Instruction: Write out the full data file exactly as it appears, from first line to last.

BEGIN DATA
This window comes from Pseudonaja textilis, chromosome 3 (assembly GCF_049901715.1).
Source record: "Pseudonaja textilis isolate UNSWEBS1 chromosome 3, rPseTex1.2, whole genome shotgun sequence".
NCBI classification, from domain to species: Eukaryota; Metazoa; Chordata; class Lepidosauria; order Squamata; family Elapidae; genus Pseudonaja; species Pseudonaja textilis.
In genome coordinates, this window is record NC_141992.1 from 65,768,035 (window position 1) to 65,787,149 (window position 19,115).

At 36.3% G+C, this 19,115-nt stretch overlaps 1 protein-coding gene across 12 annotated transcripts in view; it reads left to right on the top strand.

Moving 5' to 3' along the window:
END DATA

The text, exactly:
This window comes from Pseudonaja textilis, chromosome 3 (assembly GCF_049901715.1).
Source record: "Pseudonaja textilis isolate UNSWEBS1 chromosome 3, rPseTex1.2, whole genome shotgun sequence".
NCBI classification, from domain to species: Eukaryota; Metazoa; Chordata; class Lepidosauria; order Squamata; family Elapidae; genus Pseudonaja; species Pseudonaja textilis.
In genome coordinates, this window is record NC_141992.1 from 65,768,035 (window position 1) to 65,787,149 (window position 19,115).

At 36.3% G+C, this 19,115-nt stretch overlaps 1 protein-coding gene across 12 annotated transcripts in view; it reads left to right on the top strand.

Moving 5' to 3' along the window: